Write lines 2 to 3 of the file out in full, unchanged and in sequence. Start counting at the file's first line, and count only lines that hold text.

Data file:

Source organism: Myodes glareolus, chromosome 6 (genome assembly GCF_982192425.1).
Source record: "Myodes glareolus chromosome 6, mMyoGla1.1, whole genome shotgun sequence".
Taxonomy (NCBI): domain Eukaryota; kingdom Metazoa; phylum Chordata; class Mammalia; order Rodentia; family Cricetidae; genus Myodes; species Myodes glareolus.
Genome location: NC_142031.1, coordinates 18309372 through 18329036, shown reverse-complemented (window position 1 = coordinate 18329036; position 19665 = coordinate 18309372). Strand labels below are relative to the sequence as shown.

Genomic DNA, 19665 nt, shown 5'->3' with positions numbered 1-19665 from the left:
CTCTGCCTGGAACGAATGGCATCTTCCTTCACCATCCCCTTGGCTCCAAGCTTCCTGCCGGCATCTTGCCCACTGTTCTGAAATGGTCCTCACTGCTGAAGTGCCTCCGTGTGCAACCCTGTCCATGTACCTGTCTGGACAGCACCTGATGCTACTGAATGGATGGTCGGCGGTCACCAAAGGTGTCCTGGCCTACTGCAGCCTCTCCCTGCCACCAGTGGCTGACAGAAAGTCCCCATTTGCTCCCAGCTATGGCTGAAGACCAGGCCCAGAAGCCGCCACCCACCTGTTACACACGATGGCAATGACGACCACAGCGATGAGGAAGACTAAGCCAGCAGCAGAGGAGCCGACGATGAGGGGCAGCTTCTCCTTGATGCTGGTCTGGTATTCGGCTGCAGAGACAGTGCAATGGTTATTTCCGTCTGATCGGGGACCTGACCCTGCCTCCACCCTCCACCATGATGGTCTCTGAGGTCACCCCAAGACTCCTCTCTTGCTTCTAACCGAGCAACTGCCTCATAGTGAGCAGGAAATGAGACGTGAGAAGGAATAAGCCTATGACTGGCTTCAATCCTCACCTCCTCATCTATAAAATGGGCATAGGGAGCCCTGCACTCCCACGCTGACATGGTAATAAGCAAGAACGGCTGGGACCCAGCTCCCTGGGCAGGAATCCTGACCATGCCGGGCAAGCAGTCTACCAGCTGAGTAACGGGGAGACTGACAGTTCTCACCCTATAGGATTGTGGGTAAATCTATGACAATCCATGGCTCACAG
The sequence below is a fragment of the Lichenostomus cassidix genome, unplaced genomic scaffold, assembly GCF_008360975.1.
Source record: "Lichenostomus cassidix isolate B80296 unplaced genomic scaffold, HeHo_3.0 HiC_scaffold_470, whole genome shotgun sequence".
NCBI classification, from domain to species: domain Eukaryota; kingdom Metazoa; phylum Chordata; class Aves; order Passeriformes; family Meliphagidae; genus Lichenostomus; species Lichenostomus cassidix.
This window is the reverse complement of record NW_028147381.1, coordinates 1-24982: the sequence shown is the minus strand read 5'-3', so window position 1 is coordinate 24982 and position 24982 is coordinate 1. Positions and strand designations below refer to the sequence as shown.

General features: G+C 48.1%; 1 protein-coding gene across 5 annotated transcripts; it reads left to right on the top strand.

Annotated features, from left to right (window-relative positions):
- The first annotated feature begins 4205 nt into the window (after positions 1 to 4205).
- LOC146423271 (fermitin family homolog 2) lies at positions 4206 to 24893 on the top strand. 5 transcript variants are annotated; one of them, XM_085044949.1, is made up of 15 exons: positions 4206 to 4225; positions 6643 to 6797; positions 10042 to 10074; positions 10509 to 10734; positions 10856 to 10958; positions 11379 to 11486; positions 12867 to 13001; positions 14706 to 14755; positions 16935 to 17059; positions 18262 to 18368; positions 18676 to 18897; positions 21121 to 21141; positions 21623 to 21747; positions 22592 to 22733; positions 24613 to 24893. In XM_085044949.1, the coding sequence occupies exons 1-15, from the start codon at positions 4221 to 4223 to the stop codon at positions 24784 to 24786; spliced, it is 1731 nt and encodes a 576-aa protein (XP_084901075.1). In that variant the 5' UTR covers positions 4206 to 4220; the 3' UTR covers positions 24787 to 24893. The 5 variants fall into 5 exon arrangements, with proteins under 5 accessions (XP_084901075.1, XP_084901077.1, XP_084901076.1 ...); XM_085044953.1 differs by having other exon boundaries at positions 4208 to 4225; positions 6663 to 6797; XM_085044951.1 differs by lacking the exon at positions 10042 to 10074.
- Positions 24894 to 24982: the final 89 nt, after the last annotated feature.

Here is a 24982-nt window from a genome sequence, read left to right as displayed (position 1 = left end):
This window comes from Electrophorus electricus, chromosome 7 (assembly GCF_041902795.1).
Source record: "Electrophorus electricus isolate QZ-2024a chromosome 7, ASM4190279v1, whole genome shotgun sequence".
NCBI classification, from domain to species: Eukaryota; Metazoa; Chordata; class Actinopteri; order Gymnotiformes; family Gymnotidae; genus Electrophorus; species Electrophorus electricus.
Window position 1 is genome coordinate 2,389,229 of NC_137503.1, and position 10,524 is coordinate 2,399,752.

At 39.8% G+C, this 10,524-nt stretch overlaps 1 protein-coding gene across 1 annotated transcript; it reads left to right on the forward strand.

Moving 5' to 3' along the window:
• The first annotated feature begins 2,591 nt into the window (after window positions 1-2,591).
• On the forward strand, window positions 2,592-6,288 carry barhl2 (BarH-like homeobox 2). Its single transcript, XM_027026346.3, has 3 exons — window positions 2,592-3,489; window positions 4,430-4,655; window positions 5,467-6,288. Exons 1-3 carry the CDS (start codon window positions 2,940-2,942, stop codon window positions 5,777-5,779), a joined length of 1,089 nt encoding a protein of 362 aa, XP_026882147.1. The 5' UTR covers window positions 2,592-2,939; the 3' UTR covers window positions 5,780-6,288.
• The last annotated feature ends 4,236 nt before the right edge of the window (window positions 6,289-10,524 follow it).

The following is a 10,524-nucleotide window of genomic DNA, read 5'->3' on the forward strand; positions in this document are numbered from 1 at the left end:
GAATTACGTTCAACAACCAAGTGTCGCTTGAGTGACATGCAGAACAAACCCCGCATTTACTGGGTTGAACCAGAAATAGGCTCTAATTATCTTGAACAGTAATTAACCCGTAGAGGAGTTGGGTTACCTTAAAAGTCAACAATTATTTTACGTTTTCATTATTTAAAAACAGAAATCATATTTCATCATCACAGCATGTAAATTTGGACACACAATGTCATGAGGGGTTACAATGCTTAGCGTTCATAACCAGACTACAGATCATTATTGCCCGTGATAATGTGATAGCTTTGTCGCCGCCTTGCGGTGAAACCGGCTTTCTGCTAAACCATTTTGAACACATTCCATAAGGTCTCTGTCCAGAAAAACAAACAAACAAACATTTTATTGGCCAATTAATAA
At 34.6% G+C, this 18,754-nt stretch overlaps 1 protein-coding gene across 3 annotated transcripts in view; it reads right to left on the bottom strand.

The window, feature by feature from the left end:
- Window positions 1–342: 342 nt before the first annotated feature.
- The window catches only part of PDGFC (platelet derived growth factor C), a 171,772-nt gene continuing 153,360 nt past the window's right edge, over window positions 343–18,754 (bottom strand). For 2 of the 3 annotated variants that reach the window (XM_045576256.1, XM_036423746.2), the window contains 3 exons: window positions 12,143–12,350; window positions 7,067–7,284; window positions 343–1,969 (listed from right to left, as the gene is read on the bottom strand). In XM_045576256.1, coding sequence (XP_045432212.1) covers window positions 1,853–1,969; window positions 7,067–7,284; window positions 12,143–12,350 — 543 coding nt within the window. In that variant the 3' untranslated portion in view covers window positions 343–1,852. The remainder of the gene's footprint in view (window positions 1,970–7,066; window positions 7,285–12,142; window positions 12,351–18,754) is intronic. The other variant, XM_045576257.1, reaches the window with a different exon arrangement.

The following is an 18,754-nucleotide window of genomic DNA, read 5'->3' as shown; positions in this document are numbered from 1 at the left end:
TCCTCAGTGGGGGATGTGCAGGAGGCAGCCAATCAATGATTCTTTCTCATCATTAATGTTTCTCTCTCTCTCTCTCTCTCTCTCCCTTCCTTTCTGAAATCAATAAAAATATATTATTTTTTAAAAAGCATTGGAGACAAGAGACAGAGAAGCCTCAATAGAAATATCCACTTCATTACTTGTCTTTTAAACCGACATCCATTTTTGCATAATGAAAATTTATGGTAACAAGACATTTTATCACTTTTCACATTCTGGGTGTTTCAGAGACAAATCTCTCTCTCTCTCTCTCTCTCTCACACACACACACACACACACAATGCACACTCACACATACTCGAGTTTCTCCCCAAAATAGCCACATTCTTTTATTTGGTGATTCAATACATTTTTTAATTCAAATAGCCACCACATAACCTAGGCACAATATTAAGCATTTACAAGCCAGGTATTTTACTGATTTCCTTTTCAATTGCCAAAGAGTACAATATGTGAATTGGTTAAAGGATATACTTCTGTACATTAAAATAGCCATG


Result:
Source record: "Myodes glareolus chromosome 6, mMyoGla1.1, whole genome shotgun sequence".
Taxonomy (NCBI): domain Eukaryota; kingdom Metazoa; phylum Chordata; class Mammalia; order Rodentia; family Cricetidae; genus Myodes; species Myodes glareolus.